Author: Smits, K., DSP-Groep, & Tilburg University. Edited by Berends, E. & Føns, S
Year: January 2020
This policy brief draws on research conducted in the Netherlands and the European Union to show how the Eritrean government control the people in the diaspora. Through infiltrators, various forms of intimation and the 2% diaspora tax, the Government of Eritrea aims to actively influence Eritreans outside Eritrea.
The Long Arm of the Eritrean Government
The Eritrean government has a grip on Eritrean refugees in the European Union. Its ‘long arm’ spreads fear, hampering integration and causing division. Through infiltrators, various forms of intimation and the 2% diaspora tax, the Government of Eritrea aims to actively influence Eritreans in the diaspora. The Netherlands, as well as other host communities, should be aware of this influence and protect members of the Eritrean diaspora from any harmful impacts that this influence might have on the asylum procedure, integration and personal wellbeing. This requires an understanding of the way this influence functions and its consequences. This policy brief draws on research conducted in the Netherlands and the European Union to show how this system of control functions and what its impacts are.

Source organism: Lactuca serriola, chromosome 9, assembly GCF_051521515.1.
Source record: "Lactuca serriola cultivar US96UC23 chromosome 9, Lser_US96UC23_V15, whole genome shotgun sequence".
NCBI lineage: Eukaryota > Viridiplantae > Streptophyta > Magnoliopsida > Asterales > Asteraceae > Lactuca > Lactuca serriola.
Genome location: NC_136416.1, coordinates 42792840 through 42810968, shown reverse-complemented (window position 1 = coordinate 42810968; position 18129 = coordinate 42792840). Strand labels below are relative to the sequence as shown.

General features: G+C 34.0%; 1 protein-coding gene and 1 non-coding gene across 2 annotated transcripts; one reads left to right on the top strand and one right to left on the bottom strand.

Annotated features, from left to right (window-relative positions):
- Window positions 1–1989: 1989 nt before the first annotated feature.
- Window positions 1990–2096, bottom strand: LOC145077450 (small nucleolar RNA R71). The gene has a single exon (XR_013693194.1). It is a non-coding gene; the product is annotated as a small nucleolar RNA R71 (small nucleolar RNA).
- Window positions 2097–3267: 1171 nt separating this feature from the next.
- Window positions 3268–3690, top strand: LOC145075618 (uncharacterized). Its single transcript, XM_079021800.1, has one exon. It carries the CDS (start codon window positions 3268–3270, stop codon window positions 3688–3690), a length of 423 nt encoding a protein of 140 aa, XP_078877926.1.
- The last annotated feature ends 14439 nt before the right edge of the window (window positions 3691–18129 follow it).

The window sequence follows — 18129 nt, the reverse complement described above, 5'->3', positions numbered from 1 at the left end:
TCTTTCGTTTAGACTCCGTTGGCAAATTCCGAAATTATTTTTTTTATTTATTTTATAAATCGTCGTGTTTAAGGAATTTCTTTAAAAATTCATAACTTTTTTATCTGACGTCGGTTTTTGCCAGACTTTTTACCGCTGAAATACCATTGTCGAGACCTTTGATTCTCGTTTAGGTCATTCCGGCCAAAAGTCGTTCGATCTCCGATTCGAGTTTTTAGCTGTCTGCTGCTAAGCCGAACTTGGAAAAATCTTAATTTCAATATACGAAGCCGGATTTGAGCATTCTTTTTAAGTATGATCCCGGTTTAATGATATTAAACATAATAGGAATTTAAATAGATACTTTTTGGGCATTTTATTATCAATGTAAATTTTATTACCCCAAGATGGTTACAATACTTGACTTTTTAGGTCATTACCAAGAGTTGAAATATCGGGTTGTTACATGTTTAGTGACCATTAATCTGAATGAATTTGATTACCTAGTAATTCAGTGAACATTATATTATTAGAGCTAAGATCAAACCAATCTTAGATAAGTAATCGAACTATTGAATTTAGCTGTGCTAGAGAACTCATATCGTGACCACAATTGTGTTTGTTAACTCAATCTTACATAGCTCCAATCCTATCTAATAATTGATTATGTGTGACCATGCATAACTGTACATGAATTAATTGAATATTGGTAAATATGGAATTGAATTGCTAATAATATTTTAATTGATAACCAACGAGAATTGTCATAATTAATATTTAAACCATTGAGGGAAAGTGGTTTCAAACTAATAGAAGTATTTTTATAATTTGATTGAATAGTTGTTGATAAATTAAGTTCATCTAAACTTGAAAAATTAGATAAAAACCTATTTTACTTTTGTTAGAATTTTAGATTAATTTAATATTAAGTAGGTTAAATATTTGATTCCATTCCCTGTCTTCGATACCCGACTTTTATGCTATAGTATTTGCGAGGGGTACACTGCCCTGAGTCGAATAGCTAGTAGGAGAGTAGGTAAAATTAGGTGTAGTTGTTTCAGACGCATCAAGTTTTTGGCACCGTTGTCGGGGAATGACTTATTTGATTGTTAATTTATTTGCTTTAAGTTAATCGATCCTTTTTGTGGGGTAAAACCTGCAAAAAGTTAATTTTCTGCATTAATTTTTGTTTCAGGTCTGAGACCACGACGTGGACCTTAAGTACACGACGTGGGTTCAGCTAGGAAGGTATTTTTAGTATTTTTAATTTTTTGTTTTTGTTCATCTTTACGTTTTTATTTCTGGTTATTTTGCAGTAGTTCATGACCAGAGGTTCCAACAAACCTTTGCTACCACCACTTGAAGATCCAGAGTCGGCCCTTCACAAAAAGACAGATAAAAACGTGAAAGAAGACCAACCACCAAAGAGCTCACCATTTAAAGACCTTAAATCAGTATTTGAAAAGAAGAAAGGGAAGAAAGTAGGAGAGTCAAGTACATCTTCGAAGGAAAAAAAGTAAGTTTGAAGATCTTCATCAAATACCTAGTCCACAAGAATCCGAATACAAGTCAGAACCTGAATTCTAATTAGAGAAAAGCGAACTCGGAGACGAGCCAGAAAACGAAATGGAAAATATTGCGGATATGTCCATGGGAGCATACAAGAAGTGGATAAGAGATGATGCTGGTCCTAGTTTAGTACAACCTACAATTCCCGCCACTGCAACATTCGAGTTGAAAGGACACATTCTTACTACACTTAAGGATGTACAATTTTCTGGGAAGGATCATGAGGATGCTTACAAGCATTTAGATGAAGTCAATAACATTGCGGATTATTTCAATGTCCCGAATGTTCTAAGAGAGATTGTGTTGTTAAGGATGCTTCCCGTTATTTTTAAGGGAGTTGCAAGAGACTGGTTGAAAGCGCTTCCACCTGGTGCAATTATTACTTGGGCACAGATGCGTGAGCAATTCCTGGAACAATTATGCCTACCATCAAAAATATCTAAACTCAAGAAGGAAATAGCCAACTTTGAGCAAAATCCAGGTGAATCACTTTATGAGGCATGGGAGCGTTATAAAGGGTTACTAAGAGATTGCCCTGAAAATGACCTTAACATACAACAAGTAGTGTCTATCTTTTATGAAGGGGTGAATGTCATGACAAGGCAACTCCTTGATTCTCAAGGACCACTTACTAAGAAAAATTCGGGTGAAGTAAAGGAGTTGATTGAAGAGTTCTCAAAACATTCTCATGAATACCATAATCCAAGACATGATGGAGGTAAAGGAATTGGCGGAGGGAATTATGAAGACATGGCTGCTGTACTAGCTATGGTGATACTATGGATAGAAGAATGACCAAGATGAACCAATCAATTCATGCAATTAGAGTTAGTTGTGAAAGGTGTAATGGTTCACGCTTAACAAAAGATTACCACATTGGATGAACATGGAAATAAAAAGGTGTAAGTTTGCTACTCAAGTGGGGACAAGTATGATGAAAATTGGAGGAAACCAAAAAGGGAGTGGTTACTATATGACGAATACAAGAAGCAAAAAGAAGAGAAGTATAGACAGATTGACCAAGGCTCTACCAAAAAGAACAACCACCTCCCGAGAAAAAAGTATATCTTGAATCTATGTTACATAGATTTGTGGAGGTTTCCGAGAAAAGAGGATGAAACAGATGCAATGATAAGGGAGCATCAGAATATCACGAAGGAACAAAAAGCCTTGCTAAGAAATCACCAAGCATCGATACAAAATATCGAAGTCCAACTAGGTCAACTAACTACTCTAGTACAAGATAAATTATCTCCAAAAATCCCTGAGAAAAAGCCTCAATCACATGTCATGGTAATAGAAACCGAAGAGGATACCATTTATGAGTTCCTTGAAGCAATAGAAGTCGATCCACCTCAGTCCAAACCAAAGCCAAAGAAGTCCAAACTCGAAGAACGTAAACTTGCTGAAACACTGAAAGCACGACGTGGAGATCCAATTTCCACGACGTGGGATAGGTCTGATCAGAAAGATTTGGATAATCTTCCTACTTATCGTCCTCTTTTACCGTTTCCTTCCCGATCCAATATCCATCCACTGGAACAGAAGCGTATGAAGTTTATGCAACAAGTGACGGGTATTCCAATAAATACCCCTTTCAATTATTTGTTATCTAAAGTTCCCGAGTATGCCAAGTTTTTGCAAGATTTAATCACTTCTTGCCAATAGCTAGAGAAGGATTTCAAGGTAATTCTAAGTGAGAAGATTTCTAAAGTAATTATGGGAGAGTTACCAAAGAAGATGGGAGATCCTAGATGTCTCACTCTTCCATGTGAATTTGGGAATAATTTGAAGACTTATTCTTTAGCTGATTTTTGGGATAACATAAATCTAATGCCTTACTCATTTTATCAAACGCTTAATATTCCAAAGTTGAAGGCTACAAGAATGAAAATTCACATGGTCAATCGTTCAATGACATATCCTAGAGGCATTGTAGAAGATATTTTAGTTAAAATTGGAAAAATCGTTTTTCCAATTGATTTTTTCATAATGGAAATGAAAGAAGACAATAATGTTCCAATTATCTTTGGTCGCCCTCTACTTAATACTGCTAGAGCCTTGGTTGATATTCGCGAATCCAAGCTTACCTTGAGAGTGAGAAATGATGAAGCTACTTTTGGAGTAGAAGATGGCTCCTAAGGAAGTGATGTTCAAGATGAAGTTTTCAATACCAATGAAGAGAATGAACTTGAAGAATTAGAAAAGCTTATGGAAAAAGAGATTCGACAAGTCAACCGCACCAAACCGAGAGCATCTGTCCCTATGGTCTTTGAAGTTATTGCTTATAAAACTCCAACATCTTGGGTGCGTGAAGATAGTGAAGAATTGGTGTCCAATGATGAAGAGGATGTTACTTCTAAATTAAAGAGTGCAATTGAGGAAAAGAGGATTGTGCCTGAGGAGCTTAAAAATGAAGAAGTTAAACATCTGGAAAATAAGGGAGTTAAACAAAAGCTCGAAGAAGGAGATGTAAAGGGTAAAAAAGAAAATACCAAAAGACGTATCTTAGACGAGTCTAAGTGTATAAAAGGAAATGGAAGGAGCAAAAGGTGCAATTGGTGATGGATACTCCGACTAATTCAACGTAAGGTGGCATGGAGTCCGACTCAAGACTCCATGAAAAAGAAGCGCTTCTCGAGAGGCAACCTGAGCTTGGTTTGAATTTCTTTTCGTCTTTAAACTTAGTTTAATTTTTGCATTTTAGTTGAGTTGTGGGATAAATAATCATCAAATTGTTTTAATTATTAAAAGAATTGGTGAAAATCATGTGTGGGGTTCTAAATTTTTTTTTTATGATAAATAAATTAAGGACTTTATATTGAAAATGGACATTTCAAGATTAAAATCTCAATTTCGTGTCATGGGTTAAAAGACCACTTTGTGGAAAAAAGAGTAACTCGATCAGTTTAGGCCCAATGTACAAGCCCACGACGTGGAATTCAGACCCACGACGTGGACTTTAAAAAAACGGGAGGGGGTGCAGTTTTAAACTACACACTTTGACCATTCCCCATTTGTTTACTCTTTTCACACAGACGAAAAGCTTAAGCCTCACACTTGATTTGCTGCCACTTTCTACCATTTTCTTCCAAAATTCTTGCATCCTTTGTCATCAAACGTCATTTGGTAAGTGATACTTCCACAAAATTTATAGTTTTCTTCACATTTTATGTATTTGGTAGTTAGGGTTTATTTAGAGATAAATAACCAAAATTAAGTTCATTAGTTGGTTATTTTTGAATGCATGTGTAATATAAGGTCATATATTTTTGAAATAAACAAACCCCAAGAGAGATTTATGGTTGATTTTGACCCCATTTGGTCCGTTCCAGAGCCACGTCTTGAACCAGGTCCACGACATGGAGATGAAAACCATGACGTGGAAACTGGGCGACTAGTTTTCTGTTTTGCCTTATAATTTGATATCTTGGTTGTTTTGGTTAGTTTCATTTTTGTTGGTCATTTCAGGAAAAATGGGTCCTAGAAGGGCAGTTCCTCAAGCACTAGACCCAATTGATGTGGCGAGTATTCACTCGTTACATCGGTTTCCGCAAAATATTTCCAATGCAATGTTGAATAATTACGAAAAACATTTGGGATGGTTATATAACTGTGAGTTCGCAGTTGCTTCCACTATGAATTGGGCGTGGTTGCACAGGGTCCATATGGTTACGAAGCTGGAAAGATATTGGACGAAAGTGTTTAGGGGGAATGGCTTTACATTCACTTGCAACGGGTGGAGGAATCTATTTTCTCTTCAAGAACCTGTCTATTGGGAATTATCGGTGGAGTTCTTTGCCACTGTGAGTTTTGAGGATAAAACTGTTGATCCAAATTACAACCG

- EU member states need to collaborate and take action against the intimidation of
Eritrean migrants and refugees by the Eritrean government and the involvement of Eritrean embassies in such intimidation. This includes paying more attention to
police reports of such practices reported by the Eritrean community.
- Intimidation practices need to be investigated proactively.
- There is a need for more clarity, less arbitrariness and more flexibility around the
documentation required for Eritrean asylum seekers and those applying for family reunification, so that refugees do not have to visit Eritrean embassies.
- Customized support needs to be provided to Eritrean refugees and asylum seekers, which requires the following:
– Local governments and concerned organizations should be more informed about the situation of Eritrean refugees.
– A helpdesk should be set up to identify the problems facing the Eritrean community and communicate those to the institutions involved.
– More female counsellors should be appointed to help refugees and asylum
seekers, especially women and girls, to deal with issues around sexual violence.
– Eritrean interpreters need to be registered in a unified, country-wide registration system.